Saturday, April 5, 2008

Is Doom Music High Culture?

I realize one could make a pun from my question above, but, seriously, can doom music be considered on the same level of art as, say, the music of Berlioz, Beethoven, or Strauss? I recently found a discussion on one of Hellride's forums where this question was discussed. Here is an excerpt which I found to be particularly poignant:
doom metal, when it is played properly and with sincerity, plumbs the same depths as a poem by holderlin, rilke or early goethe for me. it is the most poetic medium in heavy music, the most introspective, the most introverted (in jung's terminology at least), the most pensive. of course all this can, if taken too far, become lachrymose mawkishness, but i do think that great doom, like poetry, demands a great deal from the listener as it siphons and communicates sentiments that we try to obscure in our quotidian existences, doom makes you look inwards. as john has suggested, i think something like the new WARNING album crystallizes an ephemeral sentiment and transmutes it into sonic poetry..i think there is something aeschylean about this, it's the courage to stare deep into the chasm of human experience and embrace it. that's why the new WARNING album is so cathartic, it's simultaneously affirmation and unfettering, nietzsche's ''yes'' and reconciliation with suffering.

in contradistinction to this you can compare something like thrash, which often involves itself in (sometimes poorly phrased and arbitrary) socio-political concerns or black metal, which is mired in imagery that has become so threadbare it has been lampooned. the primary reason why heavy metal has become an object of derision for so many is because it can so often seem inauthentic (in heideggerian terms), it operates within a circumscribed set of norms (ie black metal bands have their own uniforms and jargon, not to say that doom metal is exempt from this) and can come across as disingenuous with its slew of inherited opinions, ideologies, posturing, etcetera. real doom metal is sort of like the phenomenologist's heavy music- getting back to the ''things in themselves'': pure sensation, all the pain of personhood, alienation and mortality, a priori afflictions that come before our secondary concerns with politics, religion and the like.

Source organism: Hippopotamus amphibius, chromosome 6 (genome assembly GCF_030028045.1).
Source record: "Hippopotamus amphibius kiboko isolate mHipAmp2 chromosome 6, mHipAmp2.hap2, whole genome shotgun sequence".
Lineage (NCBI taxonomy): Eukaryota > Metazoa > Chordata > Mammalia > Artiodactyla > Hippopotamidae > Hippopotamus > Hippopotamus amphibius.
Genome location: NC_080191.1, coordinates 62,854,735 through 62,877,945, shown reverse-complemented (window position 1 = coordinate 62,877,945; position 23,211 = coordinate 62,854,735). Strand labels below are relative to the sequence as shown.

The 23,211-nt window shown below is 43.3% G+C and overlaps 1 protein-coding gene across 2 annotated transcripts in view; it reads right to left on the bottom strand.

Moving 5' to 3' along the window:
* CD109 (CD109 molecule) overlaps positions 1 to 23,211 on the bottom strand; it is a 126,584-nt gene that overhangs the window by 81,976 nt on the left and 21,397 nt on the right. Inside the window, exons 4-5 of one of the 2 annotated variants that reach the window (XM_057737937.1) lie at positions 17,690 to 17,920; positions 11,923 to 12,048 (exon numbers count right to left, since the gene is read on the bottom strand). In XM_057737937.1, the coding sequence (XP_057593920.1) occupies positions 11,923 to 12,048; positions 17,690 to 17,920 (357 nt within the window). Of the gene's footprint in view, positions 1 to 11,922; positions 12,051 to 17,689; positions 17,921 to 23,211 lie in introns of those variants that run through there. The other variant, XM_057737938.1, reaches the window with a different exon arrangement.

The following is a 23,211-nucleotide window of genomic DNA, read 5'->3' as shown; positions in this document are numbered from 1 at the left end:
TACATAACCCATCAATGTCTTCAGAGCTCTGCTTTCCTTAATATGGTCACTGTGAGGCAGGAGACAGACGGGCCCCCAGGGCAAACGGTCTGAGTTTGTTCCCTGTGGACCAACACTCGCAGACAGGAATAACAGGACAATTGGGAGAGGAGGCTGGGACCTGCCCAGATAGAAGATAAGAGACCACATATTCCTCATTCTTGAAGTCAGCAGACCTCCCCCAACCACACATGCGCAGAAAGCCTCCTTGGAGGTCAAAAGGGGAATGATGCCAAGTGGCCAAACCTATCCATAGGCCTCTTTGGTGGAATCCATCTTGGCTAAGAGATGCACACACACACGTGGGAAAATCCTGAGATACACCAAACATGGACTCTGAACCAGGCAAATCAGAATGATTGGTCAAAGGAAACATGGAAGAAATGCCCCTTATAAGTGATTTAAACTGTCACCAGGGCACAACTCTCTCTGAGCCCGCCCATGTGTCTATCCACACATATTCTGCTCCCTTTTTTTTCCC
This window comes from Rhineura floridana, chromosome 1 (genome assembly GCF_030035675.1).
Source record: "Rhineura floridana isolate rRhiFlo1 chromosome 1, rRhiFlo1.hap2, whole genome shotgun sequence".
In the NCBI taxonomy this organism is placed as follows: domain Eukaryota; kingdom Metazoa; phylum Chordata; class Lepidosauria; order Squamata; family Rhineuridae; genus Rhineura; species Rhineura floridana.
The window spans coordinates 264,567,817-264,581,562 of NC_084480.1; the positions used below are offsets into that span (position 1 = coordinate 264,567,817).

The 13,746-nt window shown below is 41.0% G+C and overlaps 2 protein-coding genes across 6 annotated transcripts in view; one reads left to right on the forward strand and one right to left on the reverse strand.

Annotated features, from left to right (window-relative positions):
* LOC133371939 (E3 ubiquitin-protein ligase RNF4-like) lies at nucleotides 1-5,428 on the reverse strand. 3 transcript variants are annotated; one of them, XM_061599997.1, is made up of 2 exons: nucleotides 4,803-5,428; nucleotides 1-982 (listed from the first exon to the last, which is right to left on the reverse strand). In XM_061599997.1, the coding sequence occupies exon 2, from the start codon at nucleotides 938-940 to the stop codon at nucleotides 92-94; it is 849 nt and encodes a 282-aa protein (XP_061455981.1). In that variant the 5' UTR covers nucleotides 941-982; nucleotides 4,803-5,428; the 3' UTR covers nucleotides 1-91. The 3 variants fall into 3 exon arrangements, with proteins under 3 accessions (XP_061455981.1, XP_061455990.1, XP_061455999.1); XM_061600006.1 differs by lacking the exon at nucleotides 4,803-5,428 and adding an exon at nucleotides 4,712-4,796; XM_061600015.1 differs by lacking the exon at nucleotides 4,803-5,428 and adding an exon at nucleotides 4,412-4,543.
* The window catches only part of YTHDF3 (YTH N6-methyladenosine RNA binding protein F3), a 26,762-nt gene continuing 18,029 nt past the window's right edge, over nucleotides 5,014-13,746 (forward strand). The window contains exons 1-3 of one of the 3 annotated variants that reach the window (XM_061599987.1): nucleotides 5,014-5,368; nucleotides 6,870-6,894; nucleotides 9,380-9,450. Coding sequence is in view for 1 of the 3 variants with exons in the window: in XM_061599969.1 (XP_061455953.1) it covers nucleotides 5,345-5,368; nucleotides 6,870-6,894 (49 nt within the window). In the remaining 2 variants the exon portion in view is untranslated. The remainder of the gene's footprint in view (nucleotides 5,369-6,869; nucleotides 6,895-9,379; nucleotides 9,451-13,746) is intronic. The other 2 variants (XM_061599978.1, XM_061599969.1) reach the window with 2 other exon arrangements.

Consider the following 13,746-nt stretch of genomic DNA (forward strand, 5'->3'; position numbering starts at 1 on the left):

i don't think you can be apathetic towards a song like ''the skull'', ''spectre'', ''dying inside'' in the same way that you can be indifferent towards the politics, redundant sacrilege and abstruse mystical mumbo-jumbo of some other heavy metal. form and content are indivisible in truly great doom music, they are inextricably interwoven. i think a lot of music (and a lot of other media like bad books and bad movies) is unilateral- the listener stands back and consumes the music passively, like a receptacle for sensory stimuli. doom demands something from you, because its voice is so naked, immediate and so honest. it is like a wholly present Other that REQUIRES you to respond, to reciprocate, and that's why one cultivates such an intimate relationship with his favorite doom records, and why one feels like he KNOWS the lyricist involved after some time.

in all of music i think only wagner (though not all wagner) and beethoven have touched me so much, like i've had a truly personal communion with the artist, as though the art has been conceived specifically for me. i don't know if this makes it ''high culture'', and i guess i've gone off on all sorts of tangents here, but i have tried to articulate just why it remains my favorite form of music.

think of rilke's nineth elegy:
"Here is the time for the Tellable, here is its home.
Speak and proclaim. More than ever
Things we can live with are falling away, for that
which is oustingly taking their place is an imageless act.
Act under crusts, that will readily split as soon
as the doing within outgrows them and takes a new outline...

...These things that live on departure
Understand when you praise them: fleeting, they look for
rescue through something in us, the most fleeting of all.
Want us to change them entirely, within our invisible
into- oh, endlessly- into ourselves! Whosoever we are."

for me, doom rescues us from ''acting under crusts'', the carapace of insincerity and inauthenticity. it is the DEMAND for honesty, first of all with ourselves and the transience of things. it rescues the ephemera of emotions from being forgotten, transmutes them.

and "To Music"
"Music: breathing of status. Perhaps:
Stillness of pictures. You speech, where speeches
end. You time,
vertically poised on the courses of vanishing hearts.
Feelings for what? Oh, you transformation
of feelings landscape!
You stranger: Music. Space that's outgrown us,
heart-space. Innermost ours,
that, passing our limits, outsurges,-..."

i feel like that poem was written for doom metal!
pardon the prolix and arty response.
No change, no pause, no hope! Yet I endure.
I ask the Earth, have not the mountains felt?
I ask yon Heaven, the all-beholding Sun,
Has it not seen? The Sea, in storm or calm,
Heaven's ever-changing shadow, spread below,
Have its deaf waves not heard my agony?
Ah me! alas, pain, pain ever, forever!
- Shelley
Last edited by Equimanthorn666 : 11-17-2007 at 01:45 PM.
Read the entire discussion here.


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